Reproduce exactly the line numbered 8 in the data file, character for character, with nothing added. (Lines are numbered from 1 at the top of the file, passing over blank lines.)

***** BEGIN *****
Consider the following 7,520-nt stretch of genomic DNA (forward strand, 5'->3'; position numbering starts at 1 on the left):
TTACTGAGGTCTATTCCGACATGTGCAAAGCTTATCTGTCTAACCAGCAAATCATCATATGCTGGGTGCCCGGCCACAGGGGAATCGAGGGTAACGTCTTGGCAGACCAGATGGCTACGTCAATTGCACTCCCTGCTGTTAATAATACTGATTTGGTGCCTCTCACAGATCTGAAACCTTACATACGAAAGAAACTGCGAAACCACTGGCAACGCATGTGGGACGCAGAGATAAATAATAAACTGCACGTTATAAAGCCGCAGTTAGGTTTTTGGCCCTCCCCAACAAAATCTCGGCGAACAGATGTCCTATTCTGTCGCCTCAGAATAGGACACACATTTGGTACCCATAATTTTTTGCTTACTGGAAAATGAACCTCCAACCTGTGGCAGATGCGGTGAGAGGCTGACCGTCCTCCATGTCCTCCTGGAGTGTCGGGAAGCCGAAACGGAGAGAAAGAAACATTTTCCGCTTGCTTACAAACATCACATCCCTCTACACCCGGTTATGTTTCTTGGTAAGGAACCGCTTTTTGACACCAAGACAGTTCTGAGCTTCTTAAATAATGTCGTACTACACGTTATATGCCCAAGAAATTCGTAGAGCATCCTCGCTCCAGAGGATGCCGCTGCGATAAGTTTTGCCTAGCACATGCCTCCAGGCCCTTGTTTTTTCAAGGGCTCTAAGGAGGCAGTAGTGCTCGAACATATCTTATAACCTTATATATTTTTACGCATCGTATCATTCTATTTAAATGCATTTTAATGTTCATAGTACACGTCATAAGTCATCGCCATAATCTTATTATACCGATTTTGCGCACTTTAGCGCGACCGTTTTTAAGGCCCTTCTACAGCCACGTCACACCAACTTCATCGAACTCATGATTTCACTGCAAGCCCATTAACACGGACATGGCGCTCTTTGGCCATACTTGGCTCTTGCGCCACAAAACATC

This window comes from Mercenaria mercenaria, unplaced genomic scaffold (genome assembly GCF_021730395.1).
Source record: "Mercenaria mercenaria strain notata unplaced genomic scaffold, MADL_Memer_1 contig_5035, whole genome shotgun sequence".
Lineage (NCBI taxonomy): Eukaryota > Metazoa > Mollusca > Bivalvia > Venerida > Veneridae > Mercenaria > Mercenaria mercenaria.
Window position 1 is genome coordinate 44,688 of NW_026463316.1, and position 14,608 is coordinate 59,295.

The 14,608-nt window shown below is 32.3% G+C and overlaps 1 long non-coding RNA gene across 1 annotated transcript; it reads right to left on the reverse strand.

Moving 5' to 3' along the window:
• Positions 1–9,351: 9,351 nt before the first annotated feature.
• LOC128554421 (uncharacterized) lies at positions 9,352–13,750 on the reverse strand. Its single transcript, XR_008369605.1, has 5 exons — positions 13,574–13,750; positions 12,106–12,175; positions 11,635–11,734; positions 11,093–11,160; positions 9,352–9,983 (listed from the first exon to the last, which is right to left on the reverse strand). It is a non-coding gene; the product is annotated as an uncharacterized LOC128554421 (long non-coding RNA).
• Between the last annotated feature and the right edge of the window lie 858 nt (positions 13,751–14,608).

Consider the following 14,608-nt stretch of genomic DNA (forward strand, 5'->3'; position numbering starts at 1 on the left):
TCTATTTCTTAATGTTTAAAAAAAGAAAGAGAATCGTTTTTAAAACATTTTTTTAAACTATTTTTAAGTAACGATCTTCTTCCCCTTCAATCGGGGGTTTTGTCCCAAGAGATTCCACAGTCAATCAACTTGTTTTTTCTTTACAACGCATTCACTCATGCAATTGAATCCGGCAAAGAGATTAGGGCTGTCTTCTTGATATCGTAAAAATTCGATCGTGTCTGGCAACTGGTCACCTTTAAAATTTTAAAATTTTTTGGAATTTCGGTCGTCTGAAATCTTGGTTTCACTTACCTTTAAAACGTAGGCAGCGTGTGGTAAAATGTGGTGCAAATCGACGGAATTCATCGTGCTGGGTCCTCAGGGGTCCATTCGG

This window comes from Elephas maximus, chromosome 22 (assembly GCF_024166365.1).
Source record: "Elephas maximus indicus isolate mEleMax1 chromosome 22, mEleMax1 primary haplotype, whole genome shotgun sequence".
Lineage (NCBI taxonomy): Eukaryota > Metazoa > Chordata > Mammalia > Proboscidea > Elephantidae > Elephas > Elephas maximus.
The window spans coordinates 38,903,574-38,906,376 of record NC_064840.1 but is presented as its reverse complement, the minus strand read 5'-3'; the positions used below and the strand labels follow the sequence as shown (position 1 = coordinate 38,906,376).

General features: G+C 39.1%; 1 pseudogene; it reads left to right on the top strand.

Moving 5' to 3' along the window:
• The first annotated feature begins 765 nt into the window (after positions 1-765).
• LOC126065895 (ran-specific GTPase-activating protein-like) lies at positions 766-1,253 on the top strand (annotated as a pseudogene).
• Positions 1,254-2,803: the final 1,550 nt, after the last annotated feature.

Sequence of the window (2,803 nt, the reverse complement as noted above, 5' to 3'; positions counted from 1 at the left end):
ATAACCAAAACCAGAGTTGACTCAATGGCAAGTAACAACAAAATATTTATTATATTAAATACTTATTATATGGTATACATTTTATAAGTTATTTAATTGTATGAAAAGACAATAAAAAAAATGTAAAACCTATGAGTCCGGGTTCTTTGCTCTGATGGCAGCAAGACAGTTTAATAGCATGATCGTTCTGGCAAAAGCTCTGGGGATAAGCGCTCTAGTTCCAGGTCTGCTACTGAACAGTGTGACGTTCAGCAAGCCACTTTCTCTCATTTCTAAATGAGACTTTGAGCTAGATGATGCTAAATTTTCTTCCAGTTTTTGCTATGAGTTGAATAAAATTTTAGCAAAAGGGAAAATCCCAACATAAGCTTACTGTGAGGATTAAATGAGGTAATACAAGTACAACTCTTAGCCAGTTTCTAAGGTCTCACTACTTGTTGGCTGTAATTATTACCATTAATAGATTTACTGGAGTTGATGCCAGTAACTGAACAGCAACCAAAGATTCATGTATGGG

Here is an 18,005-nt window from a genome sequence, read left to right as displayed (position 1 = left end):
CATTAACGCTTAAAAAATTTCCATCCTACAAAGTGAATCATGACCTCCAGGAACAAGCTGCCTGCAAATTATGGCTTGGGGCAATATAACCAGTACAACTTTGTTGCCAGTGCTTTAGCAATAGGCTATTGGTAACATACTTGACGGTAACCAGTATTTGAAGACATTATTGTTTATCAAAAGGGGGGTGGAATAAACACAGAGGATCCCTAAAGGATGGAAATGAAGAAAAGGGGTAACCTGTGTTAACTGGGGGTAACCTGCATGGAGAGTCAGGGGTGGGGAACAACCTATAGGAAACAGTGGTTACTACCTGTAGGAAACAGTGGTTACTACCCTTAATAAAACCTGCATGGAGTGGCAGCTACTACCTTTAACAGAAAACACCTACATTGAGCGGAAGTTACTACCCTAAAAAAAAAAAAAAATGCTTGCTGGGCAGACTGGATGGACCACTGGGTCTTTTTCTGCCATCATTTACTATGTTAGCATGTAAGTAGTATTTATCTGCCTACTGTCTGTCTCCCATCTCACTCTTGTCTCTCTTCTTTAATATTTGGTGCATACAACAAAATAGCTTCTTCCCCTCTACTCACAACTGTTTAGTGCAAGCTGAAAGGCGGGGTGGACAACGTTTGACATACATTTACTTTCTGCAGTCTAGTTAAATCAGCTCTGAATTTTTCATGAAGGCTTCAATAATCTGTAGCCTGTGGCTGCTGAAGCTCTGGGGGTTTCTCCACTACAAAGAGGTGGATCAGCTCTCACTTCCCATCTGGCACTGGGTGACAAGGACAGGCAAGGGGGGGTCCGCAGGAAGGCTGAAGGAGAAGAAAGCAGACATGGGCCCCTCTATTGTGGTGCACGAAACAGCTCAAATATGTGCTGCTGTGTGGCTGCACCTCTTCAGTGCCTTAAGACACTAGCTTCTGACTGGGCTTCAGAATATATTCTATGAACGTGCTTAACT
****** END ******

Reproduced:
Moving 5' to 3' along the window: